We've shown that as food becomes scarce, rats, especially females, will work harder to earn a chance to run. Thus, events in the distant evolutionary past can be traced to a behavioral reinforcement process.
NKD: How does that play out for humans in contemporary culture?
WDP: Our culture brings dieting and exercise together. Current cultural values of thinness and fitness ensure that many people--especially women--receive social reinforcement for dieting and exercising. At some point, for some people, the eating/activity mechanisms begin to operate independently of culture. Their original goals or motivations become irrelevant.
NKD: What about anorexia nervosa, which is clinically diagnosed on the basis of extreme thinness, fear of fat and distorted body image. How is that related to activity anorexia?
WDP: Professionals' definitions make them sound completely different, but they may not be. The diagnostic criteria for "anorexia nervosa" focus on what people think and feel--about themselves, their bodies, and so forth. Activity anorexia is about what people do--how much they eat and exercise. My colleagues and I have argued that most cases diagnosed as anorexia nervosa, a "mental illness," are actually cases of activity anorexia, a problematic behavior pattern. You see, what people consciously think can be misleading.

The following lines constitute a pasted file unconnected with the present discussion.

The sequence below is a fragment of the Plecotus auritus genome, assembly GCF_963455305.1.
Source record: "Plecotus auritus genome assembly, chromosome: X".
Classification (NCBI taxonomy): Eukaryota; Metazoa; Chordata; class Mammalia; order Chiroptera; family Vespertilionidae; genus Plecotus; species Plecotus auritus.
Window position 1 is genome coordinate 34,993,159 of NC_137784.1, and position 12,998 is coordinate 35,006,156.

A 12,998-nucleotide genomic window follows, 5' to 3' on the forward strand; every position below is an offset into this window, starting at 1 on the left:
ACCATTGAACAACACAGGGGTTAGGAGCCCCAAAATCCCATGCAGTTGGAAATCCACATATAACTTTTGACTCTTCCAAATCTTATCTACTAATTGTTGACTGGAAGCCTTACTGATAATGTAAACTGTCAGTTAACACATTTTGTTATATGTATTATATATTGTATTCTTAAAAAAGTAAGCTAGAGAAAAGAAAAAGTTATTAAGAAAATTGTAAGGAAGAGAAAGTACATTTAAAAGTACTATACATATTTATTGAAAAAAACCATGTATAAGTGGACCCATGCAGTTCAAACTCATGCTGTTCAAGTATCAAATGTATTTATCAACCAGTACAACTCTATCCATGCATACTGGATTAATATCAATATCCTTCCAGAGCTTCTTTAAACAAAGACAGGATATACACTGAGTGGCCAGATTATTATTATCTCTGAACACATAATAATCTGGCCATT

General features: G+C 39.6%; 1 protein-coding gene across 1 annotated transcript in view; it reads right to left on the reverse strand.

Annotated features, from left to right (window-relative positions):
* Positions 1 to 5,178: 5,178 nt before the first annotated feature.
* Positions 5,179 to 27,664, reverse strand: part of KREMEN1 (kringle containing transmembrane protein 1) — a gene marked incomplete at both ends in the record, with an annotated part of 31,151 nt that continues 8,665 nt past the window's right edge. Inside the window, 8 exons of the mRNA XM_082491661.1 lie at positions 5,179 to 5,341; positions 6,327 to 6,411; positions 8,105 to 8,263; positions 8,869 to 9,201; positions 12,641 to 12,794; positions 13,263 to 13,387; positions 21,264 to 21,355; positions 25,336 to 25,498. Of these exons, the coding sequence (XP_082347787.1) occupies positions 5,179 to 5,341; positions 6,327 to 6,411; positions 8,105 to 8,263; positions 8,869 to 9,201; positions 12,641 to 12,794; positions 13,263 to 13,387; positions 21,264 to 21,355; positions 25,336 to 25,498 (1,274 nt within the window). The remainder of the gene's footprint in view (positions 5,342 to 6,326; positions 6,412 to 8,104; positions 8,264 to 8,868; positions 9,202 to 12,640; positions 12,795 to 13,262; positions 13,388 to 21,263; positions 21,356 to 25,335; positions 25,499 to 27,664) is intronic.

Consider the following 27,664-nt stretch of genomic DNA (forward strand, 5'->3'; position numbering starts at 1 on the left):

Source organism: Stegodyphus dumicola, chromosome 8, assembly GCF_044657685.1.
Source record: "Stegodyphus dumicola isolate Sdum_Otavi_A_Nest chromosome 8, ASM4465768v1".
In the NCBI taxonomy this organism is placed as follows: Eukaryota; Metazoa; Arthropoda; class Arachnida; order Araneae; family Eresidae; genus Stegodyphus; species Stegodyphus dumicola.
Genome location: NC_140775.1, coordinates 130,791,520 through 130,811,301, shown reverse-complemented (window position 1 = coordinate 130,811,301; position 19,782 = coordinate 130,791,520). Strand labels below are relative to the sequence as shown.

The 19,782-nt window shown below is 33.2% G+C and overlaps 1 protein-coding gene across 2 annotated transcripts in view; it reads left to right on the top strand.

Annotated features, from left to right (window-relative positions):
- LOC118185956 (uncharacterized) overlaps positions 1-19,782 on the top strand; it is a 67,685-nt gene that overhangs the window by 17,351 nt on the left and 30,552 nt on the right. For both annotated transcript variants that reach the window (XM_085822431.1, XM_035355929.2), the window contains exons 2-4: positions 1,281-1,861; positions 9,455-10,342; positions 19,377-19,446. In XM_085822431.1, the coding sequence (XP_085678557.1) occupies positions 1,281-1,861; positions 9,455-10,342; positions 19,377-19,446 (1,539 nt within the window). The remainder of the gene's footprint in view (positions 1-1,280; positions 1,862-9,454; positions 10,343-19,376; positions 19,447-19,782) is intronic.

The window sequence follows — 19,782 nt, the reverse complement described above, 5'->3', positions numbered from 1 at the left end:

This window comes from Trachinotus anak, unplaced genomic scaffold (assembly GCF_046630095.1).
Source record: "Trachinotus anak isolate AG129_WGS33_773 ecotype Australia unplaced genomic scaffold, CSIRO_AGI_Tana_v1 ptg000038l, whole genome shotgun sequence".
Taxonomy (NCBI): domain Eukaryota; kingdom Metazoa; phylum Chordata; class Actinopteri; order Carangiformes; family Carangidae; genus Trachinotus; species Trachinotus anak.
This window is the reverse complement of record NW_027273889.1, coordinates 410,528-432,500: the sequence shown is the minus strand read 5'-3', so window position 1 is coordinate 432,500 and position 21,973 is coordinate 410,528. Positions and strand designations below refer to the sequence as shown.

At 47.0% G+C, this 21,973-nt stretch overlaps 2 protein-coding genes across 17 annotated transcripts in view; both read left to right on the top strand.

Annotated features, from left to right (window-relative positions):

NKD: For example?
WDP: A Canadian woman denied exercising but said she liked to walk. When asked where she walked, she replied, "To ..."
WDP: Basically, yes. To the mall--five kilometers away, four or five times a day. She didn't think of it as exercising. So careful assessment of actual behavior, in addition to what people think or feel, is critical.
NKD: But does it really matter how we define the problem?